I just learn some distribution theory.

In Friedlander's book, "Introduction to the theory of distributions" (page 97), he said: The dual of $\mathscr{S}(R^n)$ (Schwartz Space) consists of continuous linear forms on $\mathscr{S}(R^n)$; Obviously, such a linear form $u$ is continuous if and only if there is a constant $C\geq 0$ and a nonnegative integer N such that \begin{equation} |<u,\phi>|\leq C \sum_{|\alpha|,|\beta|\leq N} \sup |x^\alpha\partial^\beta \phi| \quad, \forall \phi\in \mathscr{S}(R^n) \end{equation}

This means that all tempered distribution always have a order (right?). I can't prove that "obviously " fact. Can anyone help me or give a hint?

By the way: $\mathscr{S}(R^n)$ means Schwartz space. Here is the wiki link, http://en.wikipedia.org/wiki/Schwartz_space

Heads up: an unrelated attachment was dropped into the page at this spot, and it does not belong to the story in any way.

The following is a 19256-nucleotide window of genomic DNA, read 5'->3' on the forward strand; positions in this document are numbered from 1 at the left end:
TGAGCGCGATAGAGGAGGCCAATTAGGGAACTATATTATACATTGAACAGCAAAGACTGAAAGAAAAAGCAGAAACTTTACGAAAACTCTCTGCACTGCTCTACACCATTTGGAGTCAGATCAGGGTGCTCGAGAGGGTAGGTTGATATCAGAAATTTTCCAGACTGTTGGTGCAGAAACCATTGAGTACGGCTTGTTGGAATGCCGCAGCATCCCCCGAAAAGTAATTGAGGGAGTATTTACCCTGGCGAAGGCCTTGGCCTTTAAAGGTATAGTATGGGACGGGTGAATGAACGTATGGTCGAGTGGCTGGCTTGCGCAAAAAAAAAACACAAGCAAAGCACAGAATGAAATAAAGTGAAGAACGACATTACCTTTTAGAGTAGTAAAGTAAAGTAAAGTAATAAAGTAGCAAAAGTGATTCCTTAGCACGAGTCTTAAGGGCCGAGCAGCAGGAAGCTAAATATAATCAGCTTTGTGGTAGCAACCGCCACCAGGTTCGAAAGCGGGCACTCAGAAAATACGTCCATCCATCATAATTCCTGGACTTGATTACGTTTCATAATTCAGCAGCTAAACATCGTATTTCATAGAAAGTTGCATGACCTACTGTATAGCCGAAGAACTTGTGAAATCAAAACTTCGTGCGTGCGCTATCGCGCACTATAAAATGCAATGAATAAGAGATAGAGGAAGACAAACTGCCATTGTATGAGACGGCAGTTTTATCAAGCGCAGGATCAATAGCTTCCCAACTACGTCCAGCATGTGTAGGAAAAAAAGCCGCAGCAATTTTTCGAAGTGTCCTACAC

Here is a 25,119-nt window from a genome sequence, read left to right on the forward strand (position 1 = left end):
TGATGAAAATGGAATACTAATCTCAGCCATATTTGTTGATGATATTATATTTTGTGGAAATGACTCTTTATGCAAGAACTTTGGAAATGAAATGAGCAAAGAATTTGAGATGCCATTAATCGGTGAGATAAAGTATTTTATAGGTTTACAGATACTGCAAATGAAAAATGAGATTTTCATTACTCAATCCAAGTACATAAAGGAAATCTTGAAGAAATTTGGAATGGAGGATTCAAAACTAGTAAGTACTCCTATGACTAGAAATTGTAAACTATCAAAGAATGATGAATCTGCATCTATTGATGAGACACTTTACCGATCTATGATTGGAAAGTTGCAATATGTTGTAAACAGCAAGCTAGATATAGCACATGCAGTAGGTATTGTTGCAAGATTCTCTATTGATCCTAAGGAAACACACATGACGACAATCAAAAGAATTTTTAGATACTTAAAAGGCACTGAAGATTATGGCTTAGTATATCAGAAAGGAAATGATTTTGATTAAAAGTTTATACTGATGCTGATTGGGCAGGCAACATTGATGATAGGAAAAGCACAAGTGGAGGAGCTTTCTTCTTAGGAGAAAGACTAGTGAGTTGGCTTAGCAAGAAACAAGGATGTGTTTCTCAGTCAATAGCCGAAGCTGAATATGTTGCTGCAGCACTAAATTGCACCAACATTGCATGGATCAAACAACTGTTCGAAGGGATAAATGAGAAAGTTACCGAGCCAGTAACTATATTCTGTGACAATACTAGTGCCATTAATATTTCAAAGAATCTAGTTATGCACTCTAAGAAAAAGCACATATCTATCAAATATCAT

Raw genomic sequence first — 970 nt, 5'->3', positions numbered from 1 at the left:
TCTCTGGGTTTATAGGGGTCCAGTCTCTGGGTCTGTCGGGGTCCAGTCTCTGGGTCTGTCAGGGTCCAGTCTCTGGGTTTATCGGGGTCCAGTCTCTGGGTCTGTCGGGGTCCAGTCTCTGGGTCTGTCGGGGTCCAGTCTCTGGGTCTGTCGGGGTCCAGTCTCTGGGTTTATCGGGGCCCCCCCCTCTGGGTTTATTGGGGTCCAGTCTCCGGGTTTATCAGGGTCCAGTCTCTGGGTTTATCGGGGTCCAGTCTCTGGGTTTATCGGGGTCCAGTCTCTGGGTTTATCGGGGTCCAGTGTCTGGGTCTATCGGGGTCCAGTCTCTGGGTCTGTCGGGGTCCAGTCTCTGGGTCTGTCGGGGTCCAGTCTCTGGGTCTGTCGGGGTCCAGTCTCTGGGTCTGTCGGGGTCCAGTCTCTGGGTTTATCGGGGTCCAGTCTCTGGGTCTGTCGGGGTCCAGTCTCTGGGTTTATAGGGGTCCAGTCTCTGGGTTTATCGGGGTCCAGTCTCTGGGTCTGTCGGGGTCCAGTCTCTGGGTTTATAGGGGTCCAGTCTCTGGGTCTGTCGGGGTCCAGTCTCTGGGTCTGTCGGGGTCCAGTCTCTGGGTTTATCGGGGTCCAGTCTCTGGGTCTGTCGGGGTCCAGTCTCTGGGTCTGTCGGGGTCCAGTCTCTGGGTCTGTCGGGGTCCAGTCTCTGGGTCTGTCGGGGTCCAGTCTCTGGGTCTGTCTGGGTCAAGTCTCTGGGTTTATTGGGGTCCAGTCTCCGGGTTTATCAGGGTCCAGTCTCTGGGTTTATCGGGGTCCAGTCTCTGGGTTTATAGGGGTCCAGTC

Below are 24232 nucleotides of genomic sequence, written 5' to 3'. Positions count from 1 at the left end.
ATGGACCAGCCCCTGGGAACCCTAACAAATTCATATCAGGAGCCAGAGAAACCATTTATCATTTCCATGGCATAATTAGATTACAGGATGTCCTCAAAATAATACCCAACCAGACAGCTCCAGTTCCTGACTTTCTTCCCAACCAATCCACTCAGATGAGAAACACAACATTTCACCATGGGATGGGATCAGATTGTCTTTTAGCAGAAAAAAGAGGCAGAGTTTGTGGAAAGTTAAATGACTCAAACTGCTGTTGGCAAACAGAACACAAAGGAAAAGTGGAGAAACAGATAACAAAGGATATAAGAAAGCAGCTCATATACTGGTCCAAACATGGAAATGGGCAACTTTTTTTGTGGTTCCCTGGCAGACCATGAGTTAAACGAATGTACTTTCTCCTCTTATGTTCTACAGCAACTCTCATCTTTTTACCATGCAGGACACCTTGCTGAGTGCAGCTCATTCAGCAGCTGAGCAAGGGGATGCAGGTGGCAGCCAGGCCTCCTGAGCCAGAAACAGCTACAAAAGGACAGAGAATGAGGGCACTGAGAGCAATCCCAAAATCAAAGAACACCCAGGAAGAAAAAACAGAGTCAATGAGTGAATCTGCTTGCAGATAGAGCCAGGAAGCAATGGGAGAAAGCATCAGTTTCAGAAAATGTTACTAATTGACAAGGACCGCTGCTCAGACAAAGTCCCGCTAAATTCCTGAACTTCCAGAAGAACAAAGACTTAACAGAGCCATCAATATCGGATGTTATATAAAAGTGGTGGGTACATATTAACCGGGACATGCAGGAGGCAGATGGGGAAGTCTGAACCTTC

And linear form is "continuous" means it a linear & it is continuous in the topological sense.


It's the standard "continuous implies bounded" argument: Let \begin{equation} \Vert\phi\Vert_N:= \sum_{|\alpha|,|\beta|\leq N} \sup |x^\alpha\partial^\beta \phi|. \end{equation} If your inequality fails then for every $N$ then there is a $0\neq\phi_N\in\mathscr S$ s.t. $$|\langle u,\phi_N\rangle|\geq N\Vert\phi_N\Vert_N.$$ Let $\psi_N=\phi_N/(N \Vert\phi_N\Vert_N)$. Then $\psi_N\to 0$ in $\mathscr S$, but $|\langle u,\psi_N\rangle|\geq 1$, so $\langle u,\psi_N\rangle$ doesn't converge to $0$.

  • $\begingroup$ I think you are right. Thanks. $\endgroup$ – Zhongmin Jin Apr 13 '14 at 21:28

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